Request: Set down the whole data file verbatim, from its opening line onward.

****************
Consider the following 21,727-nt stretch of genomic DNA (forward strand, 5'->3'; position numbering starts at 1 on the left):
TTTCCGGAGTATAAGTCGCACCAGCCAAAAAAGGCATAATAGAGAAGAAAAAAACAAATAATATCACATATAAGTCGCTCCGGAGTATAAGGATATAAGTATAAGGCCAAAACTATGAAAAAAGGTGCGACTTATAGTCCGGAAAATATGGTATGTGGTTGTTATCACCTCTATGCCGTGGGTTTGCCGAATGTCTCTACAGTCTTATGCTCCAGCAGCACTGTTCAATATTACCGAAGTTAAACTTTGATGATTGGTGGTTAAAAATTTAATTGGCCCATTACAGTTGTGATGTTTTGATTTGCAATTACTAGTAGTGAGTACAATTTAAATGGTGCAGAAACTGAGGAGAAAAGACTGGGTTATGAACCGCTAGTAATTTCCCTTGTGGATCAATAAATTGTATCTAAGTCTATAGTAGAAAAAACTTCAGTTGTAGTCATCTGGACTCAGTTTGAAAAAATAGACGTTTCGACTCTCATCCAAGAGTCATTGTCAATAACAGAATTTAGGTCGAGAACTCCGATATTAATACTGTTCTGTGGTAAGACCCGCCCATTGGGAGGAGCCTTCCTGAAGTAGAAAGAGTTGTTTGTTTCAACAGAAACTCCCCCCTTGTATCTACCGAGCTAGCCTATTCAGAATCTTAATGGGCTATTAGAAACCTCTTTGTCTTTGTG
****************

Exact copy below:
Consider the following 21,727-nt stretch of genomic DNA (forward strand, 5'->3'; position numbering starts at 1 on the left):
TTTCCGGAGTATAAGTCGCACCAGCCAAAAAAGGCATAATAGAGAAGAAAAAAACAAATAATATCACATATAAGTCGCTCCGGAGTATAAGGATATAAGTATAAGGCCAAAACTATGAAAAAAGGTGCGACTTATAGTCCGGAAAATATGGTATGTGGTTGTTATCACCTCTATGCCGTGGGTTTGCCGAATGTCTCTACAGTCTTATGCTCCAGCAGCACTGTTCAATATTACCGAAGTTAAACTTTGATGATTGGTGGTTAAAAATTTAATTGGCCCATTACAGTTGTGATGTTTTGATTTGCAATTACTAGTAGTGAGTACAATTTAAATGGTGCAGAAACTGAGGAGAAAAGACTGGGTTATGAACCGCTAGTAATTTCCCTTGTGGATCAATAAATTGTATCTAAGTCTATAGTAGAAAAAACTTCAGTTGTAGTCATCTGGACTCAGTTTGAAAAAATAGACGTTTCGACTCTCATCCAAGAGTCATTGTCAATAACAGAATTTAGGTCGAGAACTCCGATATTAATACTGTTCTGTGGTAAGACCCGCCCATTGGGAGGAGCCTTCCTGAAGTAGAAAGAGTTGTTTGTTTCAACAGAAACTCCCCCCTTGTATCTACCGAGCTAGCCTATTCAGAATCTTAATGGGCTATTAGAAACCTCTTTGTCTTTGTG